FDA should expand EMA definition: AHPA

By Stephen Daniells

- Last updated on GMT

Related tags Dietary supplements Food and drug administration

The Food and Drug Administration (FDA) should expand its definition of economically motivated adulteration (EMA), says the American Herbal Products Association (AHPA).

In comments filed on August 3, AHPA said that clarification was needed on the definition so EMA addresses products that are marketed as dietary supplements but that contain undeclared drug ingredients.

“AHPA applauds FDA’s actions against ‘spiked’ weight-loss and other products that are marketed as dietary supplements but found to contain prescription drugs,”​ said Michael McGuffin, president of AHPA.

“It is obvious that enforcement action is needed against these bad actors, and it is also clear that these products are intentionally adulterated for financial gain,”​ he added.

FDA proposed a working definition of economically motivated adulteration in its April 6 notice as:

  • “EMA [is] the fraudulent, intentional substitution or addition of a substance in a product for the purpose of increasing the apparent value of the product or reducing the cost of its production, i.e., for economic gain. EMA includes dilution of products with increased quantities of an already present substance (e.g., increasing inactive ingredients of a drug with a resulting reduction in strength of the finished product, or watering down of juice) to the extent that such dilution poses a known or possible health risk to consumers, as well as the addition or substitution of substances in order to mask dilution.”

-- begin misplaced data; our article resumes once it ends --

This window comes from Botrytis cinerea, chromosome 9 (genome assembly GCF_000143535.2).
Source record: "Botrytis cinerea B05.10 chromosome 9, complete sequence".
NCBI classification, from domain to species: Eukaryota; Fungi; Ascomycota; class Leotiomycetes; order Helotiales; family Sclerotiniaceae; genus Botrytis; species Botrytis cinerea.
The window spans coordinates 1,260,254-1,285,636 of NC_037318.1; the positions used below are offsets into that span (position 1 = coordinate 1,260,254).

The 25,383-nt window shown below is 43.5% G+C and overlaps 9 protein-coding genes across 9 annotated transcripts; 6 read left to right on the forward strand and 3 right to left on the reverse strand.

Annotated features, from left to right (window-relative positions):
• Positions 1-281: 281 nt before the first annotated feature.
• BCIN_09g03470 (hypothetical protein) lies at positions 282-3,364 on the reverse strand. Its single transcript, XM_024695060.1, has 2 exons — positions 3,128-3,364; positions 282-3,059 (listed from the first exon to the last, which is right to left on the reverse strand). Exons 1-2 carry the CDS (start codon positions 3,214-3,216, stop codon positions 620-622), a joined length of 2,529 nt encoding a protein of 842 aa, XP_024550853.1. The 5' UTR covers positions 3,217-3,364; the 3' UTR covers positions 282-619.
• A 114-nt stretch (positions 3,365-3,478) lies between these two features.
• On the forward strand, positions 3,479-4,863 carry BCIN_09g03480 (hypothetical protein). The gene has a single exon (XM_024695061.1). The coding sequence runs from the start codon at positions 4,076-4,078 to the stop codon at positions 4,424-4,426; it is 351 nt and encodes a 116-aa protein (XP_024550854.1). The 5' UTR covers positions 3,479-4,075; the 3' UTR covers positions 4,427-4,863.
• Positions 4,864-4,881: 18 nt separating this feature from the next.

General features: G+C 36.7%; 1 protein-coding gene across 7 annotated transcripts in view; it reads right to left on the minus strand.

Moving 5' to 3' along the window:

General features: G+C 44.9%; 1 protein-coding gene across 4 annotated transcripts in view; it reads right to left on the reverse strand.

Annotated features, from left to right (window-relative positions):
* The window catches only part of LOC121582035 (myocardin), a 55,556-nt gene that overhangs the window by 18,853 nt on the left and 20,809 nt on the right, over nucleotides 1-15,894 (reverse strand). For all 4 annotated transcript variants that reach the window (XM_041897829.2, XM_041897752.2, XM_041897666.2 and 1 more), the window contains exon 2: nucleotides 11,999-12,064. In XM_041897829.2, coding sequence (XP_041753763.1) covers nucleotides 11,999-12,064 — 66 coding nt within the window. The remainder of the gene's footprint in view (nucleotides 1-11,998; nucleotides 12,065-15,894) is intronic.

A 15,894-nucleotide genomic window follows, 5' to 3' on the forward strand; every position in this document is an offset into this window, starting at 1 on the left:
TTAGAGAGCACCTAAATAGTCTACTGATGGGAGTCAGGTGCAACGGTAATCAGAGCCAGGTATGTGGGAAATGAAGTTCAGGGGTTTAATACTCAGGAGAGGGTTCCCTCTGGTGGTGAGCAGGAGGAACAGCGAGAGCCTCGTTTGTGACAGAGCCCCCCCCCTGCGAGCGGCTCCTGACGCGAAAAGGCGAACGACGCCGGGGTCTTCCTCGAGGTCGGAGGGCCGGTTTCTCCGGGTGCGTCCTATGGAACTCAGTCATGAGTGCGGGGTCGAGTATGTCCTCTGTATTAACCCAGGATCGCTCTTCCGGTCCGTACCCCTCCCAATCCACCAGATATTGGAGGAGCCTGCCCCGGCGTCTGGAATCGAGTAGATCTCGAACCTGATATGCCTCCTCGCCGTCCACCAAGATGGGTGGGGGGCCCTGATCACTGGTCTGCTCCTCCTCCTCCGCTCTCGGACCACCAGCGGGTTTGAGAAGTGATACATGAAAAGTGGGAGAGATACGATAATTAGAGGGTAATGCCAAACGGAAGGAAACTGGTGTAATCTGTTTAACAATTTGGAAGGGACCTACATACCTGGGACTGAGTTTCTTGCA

AHPA suggests that the words “a product”​ be changed to “an ingredient, component, or product”​.

The trade association also suggests that the addition of the phrase: “EMA also includes, but is not limited to, the addition or substitution of substances in order to allow an adulterated ingredient or product to conform to identity and other quality tests used for genuine articles, or in order to have a physiological effect that is dependant upon the added or substituted substance.”

A suggestion was also made to require all companies receiving product in manufactured form to test the identify of the products, under dietary supplement Good Manufacturing Practice (GMP).

“Any EMA is always threat to public health because there is no assurance that adulterants used are safe,”​ said AHPA General Counsel Tony Young.

“Now that FDA has held its public meeting and received stakeholder comment, we should expect to see the law enforced as it was always intended to be enforced.”

To read AHPA's full comment, please click here.

CRN speaks

Only last week, another trade association, the Council for Responsible Nutrition (CRN), said that EMA of dietary supplements is a “serious and growing concern” in a climate of inadequate testing methods and substandard raw materials.

Responding to a now-closed call for comment from the Food and Drug Administration (FDA), CRN highlighted new GMP regulations as being a step in the right direction, but noted ingredient suppliers remained under the rule of food GMPs, not the GMPs that came into force two years ago.

Related topics Regulation GMPs, QA & QC

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